Marshall asks Kathy about the results of a study on the leadership aspirations of girls. Most were ambivalent about the current command and control leadership most prevalent in our society. A fact that most enlightened leaders already understand. Interestingly, most of the female business executives and business owners in the US (80%) are former Girl Scouts; as are more than 65% of the female members of the US Congress and Senate. Clearly Girl Scouts are developing valuable leadership skills in young women.
What else can we do to help our young girls become confident strong leaders?
This quote from Braveheart states a universal truth. Without courage leadership does not exist. In the absence of courage lesser men assume leadership positions because society becomes ambivalent. William Wallace encourages through word and deed. The deeds strengthen the words, as they do with most people.
The example of Wallace teaches us to lead from the middle. When a lack of leadership exists at the top, this provides an opportunity for leaders to rise up to meet the challenge. The names of these leaders may or may not be lost to history, but without their courage and sacrifice movements fizzle and fade.
It was my good fortune to visit Scotland a few years after the Braveheart movie debuted. I went to Stirling Bridge and of course the nearby Wallace Monument (pictured below). An epic setting for an epic battle. I was seeing that field beneath the monument with the visions of Hollywood battles in my head. But, the Scottish feel that battle in their DNA. Don’t make the mistake of comparing the Mel Gibson Hollywood version of William Wallace to the average Scott. He will quickly correct you.
“Wfm wallace monument” by Finlay McWalter – Own work. Licensed under CC BY-SA 3.0 via Wikimedia Commons – http://commons.wikimedia.org/wiki/File:Wfm_wallace_monument.jpg#/media/File:Wfm_wallace_monument.jpg Braveheart
My biggest take away from the story and the movie is, empower those around you to stand up in the face of adversity. Many people often underestimate their influence over others. With a little encouragement they will find their voice. Even those endowed with titles, but seemingly lacking in courage, may yet discover their spine. You may never know how your own examples of strength will impact others in the future. Stay strong and encourage others at all levels to be the best leaders they can be.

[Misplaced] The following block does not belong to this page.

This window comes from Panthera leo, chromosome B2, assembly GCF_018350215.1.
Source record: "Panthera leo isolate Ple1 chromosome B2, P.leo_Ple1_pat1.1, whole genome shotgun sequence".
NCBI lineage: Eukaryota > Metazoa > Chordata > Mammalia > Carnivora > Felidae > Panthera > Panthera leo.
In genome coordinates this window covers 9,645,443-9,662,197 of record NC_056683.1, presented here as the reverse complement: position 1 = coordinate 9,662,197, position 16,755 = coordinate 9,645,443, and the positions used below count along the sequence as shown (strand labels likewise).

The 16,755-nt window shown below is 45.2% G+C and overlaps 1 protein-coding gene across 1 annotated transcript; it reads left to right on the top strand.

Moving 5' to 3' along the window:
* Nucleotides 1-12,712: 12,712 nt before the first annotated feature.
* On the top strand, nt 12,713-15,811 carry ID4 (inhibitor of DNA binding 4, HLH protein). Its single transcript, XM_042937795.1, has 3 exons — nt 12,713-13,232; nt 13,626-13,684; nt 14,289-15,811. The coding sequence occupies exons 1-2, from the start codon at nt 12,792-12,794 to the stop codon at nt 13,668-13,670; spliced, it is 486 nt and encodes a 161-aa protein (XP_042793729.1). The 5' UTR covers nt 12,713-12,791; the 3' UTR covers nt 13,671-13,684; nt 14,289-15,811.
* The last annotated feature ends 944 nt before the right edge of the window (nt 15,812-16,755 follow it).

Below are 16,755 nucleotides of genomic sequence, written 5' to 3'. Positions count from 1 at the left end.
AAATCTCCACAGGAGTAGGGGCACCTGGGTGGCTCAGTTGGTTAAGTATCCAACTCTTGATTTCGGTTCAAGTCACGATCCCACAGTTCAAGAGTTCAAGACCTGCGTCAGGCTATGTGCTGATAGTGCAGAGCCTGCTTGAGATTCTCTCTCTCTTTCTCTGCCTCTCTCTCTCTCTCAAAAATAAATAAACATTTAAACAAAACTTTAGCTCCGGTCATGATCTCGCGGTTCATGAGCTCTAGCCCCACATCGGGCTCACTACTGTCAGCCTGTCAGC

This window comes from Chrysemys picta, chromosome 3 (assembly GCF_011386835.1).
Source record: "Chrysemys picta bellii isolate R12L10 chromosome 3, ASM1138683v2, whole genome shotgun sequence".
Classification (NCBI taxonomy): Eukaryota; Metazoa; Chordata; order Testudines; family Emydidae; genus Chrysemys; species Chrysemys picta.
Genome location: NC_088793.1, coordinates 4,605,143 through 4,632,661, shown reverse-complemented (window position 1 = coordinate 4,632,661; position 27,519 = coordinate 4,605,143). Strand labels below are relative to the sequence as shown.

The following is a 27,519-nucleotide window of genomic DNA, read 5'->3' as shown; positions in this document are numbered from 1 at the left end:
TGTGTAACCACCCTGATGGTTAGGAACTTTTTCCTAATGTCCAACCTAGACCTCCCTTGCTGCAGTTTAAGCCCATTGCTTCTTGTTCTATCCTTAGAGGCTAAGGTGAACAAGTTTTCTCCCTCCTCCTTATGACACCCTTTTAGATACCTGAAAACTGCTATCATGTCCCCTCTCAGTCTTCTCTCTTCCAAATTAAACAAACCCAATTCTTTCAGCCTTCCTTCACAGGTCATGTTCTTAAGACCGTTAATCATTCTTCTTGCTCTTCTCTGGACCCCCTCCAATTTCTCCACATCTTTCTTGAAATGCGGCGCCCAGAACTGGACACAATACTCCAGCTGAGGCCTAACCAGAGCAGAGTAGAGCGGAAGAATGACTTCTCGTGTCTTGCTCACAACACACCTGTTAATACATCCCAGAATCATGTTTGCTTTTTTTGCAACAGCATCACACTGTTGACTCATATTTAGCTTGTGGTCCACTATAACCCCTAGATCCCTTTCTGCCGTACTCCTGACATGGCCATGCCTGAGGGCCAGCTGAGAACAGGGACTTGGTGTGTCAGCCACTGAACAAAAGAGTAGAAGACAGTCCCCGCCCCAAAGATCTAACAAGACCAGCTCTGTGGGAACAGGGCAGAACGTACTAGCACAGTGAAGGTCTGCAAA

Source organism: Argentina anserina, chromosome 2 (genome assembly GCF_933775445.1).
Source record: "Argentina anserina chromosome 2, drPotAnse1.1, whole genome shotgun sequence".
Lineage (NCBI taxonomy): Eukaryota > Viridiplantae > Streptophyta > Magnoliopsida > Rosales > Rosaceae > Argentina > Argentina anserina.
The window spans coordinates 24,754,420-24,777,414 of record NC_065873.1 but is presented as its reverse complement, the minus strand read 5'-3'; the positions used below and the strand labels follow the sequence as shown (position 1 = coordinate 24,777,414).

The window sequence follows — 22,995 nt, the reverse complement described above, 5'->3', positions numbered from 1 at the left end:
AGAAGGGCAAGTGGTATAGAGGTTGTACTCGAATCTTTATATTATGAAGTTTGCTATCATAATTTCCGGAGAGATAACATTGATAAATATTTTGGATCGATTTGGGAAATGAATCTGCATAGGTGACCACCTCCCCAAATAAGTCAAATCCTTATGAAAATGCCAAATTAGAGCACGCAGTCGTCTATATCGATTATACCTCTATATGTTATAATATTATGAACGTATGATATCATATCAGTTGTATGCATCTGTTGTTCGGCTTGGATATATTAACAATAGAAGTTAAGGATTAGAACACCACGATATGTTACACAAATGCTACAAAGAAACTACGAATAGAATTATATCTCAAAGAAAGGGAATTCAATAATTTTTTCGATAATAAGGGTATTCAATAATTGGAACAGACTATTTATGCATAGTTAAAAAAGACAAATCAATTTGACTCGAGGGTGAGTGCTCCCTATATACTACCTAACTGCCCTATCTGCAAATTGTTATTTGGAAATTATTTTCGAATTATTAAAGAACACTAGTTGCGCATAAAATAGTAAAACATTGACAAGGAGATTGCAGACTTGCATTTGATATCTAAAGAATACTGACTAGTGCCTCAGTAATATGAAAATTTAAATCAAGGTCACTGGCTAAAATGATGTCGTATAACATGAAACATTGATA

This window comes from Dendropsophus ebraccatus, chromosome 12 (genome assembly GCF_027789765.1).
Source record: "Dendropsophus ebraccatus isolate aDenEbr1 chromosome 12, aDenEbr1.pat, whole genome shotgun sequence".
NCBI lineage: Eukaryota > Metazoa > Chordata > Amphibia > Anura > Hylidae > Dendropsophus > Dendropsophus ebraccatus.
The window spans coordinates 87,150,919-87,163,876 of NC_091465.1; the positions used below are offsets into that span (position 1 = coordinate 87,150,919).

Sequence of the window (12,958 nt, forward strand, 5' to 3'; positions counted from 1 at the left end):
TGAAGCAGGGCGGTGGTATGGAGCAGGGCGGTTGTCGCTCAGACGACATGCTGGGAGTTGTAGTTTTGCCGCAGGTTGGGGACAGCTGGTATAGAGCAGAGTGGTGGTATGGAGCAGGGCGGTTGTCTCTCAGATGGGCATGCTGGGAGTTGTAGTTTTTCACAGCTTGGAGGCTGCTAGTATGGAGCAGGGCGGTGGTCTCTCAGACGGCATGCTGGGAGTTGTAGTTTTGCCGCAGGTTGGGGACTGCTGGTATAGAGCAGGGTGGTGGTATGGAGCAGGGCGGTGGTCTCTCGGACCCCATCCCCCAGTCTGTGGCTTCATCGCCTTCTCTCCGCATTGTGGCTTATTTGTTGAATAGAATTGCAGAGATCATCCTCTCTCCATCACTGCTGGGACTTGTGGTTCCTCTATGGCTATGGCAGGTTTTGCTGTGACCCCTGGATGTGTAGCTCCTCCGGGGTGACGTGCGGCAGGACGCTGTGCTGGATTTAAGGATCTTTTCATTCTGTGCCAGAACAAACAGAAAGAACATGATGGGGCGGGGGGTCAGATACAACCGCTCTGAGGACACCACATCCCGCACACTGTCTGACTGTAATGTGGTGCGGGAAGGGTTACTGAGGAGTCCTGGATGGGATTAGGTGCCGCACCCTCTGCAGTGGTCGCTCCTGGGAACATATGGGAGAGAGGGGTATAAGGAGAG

Ken Blanchard wrote a post today about charisma. He points out that charisma is not necessary for leadership, but in my comment I pointed out that while I agree, it does not seem to be the case in many situations.
I find that while the research is clear about the leadership traits we desire most (and need the most), humans continually put “leaders” in place that fall short of the ideal. I know we all fall short on expectations, but what is the flaw in humans that compel us to give undue influence to those ego maniacs that seek it out?
Maybe, I answered my own question. I often say, that we will never have true leaders in the White House because leaders are busy leading other endeavors. We are left with ego maniacs that even when well-intentioned are unable to lead much of anything.
Great strife usually shines the light on leaders. Perhaps when life is going along OK, we don’t put as much emphasis on the need for great leadership. Instead, we elect to follow the most charismatic person with the least amount of baggage.
I don’t have an answer here, I’m just stating the obvious. Am I wrong? Please, someone correct me!
It is hard to separate our work lives from our lives, but perhaps until we are in work that truly engages our passions we sort of ramble through life learning our lessons.
I watched a CNBC special about Colonel Harland Sanders last night. He had a rough start as a kid growing up in Kentucky and undertook many roles including entrepreneur. But, it wasn’t until he was 65 (and broke) that he began pursuing the endeavor he is best known for now. He took his unique fried chicken recipe and cooking style on the road to convince restauranteurs around the country to buy his recipe and cooking style. The rest is history.
This inspires me to continue looking for my recipe, too.
Stop Adding Value. What a great reminder of what not to do. It is great to have enthusiasm for someone’s idea, but don’t commandeer it to make “improvements.” An idea can still be shepherded and given support, but allow the individual to mature the idea within the organization.
Simple axiom, but hard for some managers to remember.
It could be that today’s wannabe entrepreneurs have more high-profile Internet kid entrepreneurs to encourage them. Perhaps, they also recognize that the knowledge and tools to create wealth are more readily available than at any other time in human history.
Whatever the reason this is a great trend for the USA, as well as the globe. Maybe one day we’ll all be working for our kids.